Still hilly 70sh km road but never like Terrazas or Viñales area. Valentina and I got good momentum going and none mechanic problems with Spaghetti. The thing about riding on a tandem is that Stocker and Captain have to adjust to each other’s performance. Just like two different kind of cars, they have their own torque and speed curves. Valentinas favored pushing the pedals harder at low rpms, whereas I preferred less force at my constant rather faster rpms. I found my running and cycling optimum cadence to be about 80sh. I liked to stay there, hers was very variable.

How does this translate into cycling? A desperate Stocker will ask you -Captain- to change gears right at your comfortable spot. But anticipating some of these reasons for divorce, we opted for an independent coasting system. DaVinci tandems offer that. We both still need to be at the same cadence, each pushing at whatever force we want to contribute. But the beauty is that each can stop pedaling while the other keeps going. If we brought two single bikes, our group speed would be the slowest of the two. Instead with this kind of tandem our speed was the fastest of the two.

Like any other trip leg, we passed horses, horse carts, and other cyclists going uphill at a considerable faster speed. When we stopped it was common for people to come nearby and ask us to buy Spaghetti. Often cyclists get a cheap bike to Cuba, at the end of their tour sell it or donate it. Sadly this was not our case. 

For some reason breakfast on Casas Particulares are pretty much the same all over Cuba. You can argue, “Well, those are the only ingredients they have”. Papaya (fruta bomba), banana, guayaba, guayaba juice and bread for a start. Eggs, tomato, cucumber, cheese, and ham, for Secondo. And guayaba jam, pastry with tea, and coffee to finish. Those who serve breakfast witness that cyclists are the only ones who almost get to finish all that. We didn’t actually eat everything but we did put away eggs and bread for lunch later and some fruit. This on its own was way better than stopping at a restaurant.

We stopped for lunch at the road side under a tree shade. Prepared our breakfast sandwich with the delicatessen Habanero Tuna bag that we brought from Merida’s Walmart. Two guys on their bikes came to talk to us. “We thought we wouldn’t see you again, you overtook us two hills ago. You know she is slowing you down? You are very aerodynamic down on your handlebar and she is completely straight”. One of them said. He was touching a sensitive spot. Valentina did not want to go that fast on downhills so she did not agree on speeding even more. At least on the early days. Secondly, she felt it wasn’t fair for me to get all the view and she just watching my back. So when I came down on the bars she could enjoy the view at her eye level.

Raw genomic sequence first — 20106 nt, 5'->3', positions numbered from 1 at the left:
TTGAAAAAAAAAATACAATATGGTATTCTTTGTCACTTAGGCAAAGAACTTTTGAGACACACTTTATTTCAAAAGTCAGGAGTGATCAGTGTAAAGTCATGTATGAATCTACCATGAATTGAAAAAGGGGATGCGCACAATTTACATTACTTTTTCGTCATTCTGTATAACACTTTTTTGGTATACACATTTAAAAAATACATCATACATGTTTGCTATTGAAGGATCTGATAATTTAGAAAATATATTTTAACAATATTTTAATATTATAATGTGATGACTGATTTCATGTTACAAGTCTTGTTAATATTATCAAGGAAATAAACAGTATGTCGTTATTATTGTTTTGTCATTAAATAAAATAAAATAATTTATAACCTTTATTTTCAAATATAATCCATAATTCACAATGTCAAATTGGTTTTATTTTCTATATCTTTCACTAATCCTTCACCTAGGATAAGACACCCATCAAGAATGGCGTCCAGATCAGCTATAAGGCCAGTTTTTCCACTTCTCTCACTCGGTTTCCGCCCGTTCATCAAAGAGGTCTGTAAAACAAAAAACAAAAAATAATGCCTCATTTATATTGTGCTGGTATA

The two guys were mechanics and they were fascinated with Spaghetti’s independent coasting system. Their job was drilling for water wells. Not a difficult one if you have the right equipment. They instead had to built it from all scrap parts they could find from tractors and any other abandoned machinery. Like anything else in Cuba, creativity was the main resource they had to make things happen.

We finished our talk and continue the narrow road. Luckily drivers were used to non-engine slow traffic like us. All was good except the pollution from the trucks and cars. Most trucks came on the 70s from Russia and all older cars have “new” engines. The government buys them from China or Korea. These engines come from used smaller trucks that needed a new engine or were totaled. You can find local workshops that will take your ’56 Buick and install the 2nd (or more) hand diesel Hyundai truck engine with all adaptations needed.

Listening to the Chan-chan in La Habana malecon, drinking a mojito at La Bodeguita del Medio or Floridita, or dancing salsa to live music is cool. But you can’t have a better welcoming to Cuba than cycling a long hill followed by a wide clean downhill and find the Che Guevara impressive mausoleum. You might have thought that the Capitolio in La Habina is way oversized to fit the city. A few cm taller than D.C.’s, built with unlimited sugar money. But wait til you see Che’s mausoleum proportion to Santa Clara. Here are Che’s remainings -brought from Bolivia where he was killed-, and is open for anyone to admire. He proudly wrote to Fidel he left nothing to his wife and daughter. But would leave in peace knowing that the State would take care of all their needs.

We normally shy away from the Lonely Planet (LP) and other guides recommended lodging in support of those with less or no publicity. This time however, we came to town with no water, dusty, under the sun for long hours, and really tired. So we went for the best LP recommendation and found Alba Hostal who ended up being a really good option. Strangely enough, that Casa Particular with so many good reviews did not offer dinner. Instead the owner was the chef at a restaurant close by and that’s where he diverted his clients. We had mixed feelings, so far we only had good food at Casas Particulares and not at restaurants in Cuba.

That night Valentina had the best Ropa Vieja and I had the best lobster in Cuba by far. The ambiance was a jungle style garden sitting with warm light lighting around and live music. This wasn’t the typical complete band. Just a guy with his guitar and occasionally a lady joined him singing tunes of Pablo Milanes and Silvio Rodriguez. This Troba Cubana gave already a more original and relaxed ambiance as opposed to the always welcome and easy to find salsa.

We liked the feeling of Santa Clara since we could feel the regular local life as opposed to the touristic areas.

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